I am looking for a verb that can take a wounded body part as its object. It roughly means "give careful attention to" or "treat (a wounded body part) carefully/gently." Two examples I can think of are "nurse" and "baby." Any alternatives?

  • What's wrong with either nurse or baby that you need something else? May 4, 2019 at 8:00
  • I've found the word I was looking for. It's "favor," as in "She was favoring her left leg. [=she was walking carefully in a way that showed that her left leg was injured] " But this is from an American dictionary. Do the British or Canadians use it this way?
    – Apollyon
    May 4, 2019 at 8:05
  • 2
    Oh. You had a specific word in mind that you couldn't remember. Questions like that aren't good fits for this site—because we can't read your mind. May 4, 2019 at 8:12
  • I was taking potluck; maybe someone thought the word "favor" is common in that context and could quickly mention it.
    – Apollyon
    May 4, 2019 at 8:16

2 Answers 2


There are lots of words that could be appropriate, depending on how you give careful attention. For example if you give attention by giving medical aid you could say "treat the wound" or "treat the wounded leg". "Tend" is an alternative.

Your suggestion "favour" doesn't work, as you would favour the unwounded body part. It means to use part of the body that isn't wounded, and so allow the wounded part to rest.

However you could say, "rest the wounded leg".

My right knee is inflamed, so I'm resting it by favouring my left leg.

  • Hi! I upvoted your good answer! Favour means to protect or avoid using one leg, hand, arm, etc. because it is painful, injured, etc.: He limped slightly, favouring his left leg.So we favour the wounded body part. Am I right or wrong? In your answer you said that we favour the unwounded body part. I am confused now and I don't know how to use the word favour as a verb.Can you help me, please? Oct 7, 2023 at 13:11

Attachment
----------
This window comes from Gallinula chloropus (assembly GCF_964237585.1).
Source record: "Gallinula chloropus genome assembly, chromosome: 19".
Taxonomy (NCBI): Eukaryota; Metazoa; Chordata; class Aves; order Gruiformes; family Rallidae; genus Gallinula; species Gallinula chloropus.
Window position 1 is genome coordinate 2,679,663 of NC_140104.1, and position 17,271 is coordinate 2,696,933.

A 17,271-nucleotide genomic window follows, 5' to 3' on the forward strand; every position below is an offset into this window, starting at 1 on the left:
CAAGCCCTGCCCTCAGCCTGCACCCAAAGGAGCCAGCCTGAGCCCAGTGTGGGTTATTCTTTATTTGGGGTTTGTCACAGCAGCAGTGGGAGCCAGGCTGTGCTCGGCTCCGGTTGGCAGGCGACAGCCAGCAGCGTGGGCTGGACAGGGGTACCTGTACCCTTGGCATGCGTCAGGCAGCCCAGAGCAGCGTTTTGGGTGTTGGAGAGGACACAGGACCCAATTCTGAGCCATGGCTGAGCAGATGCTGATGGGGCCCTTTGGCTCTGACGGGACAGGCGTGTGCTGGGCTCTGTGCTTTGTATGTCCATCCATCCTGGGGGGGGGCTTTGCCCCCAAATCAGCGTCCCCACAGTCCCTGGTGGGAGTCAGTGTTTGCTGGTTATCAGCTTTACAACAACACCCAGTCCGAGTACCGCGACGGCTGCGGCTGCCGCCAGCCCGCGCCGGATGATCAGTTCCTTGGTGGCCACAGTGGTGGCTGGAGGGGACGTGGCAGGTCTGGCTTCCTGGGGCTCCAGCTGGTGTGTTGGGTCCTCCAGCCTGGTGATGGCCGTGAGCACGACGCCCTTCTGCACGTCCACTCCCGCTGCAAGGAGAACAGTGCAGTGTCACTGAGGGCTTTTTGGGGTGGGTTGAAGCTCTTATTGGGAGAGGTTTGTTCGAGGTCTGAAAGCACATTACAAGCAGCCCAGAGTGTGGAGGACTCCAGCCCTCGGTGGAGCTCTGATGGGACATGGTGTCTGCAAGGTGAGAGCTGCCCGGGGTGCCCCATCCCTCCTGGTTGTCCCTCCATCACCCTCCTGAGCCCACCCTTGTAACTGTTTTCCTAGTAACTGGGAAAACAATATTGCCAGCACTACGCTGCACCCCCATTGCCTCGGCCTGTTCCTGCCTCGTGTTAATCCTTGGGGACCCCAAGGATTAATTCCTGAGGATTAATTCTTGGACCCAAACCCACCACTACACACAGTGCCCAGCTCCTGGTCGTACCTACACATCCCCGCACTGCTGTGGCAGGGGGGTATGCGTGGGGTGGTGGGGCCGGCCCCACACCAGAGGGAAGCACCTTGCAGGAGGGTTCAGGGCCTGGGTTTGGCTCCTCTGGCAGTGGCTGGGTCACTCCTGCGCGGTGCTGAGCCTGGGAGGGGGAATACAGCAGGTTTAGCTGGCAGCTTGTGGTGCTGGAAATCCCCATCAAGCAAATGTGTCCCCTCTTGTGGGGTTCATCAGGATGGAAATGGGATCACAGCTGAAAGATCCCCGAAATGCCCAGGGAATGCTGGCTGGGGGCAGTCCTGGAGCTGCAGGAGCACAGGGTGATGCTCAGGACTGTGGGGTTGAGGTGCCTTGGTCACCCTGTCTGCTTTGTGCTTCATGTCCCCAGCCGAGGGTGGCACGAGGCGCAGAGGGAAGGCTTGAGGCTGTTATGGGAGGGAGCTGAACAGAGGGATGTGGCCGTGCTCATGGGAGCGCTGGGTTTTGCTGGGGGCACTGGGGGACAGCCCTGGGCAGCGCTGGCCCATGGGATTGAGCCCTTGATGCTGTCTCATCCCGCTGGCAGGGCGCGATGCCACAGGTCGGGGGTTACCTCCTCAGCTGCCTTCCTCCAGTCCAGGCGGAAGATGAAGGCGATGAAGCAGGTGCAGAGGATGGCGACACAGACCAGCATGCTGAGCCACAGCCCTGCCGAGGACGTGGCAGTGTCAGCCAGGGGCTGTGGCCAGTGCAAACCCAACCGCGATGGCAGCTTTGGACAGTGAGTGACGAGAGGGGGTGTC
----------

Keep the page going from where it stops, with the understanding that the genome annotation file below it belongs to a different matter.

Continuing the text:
• I would use "favour the left leg" to mean "use the left leg more", because the right leg hurts. But it's a pretty rare expression.
    – James K
    Oct 7, 2023 at 20:26
  • There's no need to leave a comment for every upvote. I sometimes leave a comment when I downvote (to say how a post can be improved) I rarely leave a comment when I upvote and never just to say "I upvoted".
    – James K
    Oct 7, 2023 at 20:27
  • Hi! 'He limped slightly, favouring his left leg.' That is an example of Cambridge Dictionary. In that example we favour the unwounded body part. Am I right?It's wrong to say that we favour the wounded body part. Am I right? Oct 8, 2023 at 10:35
  • I'm begining to doubt myself now.
    – James K
    Oct 8, 2023 at 13:34

Look after a wound

Attend a wound



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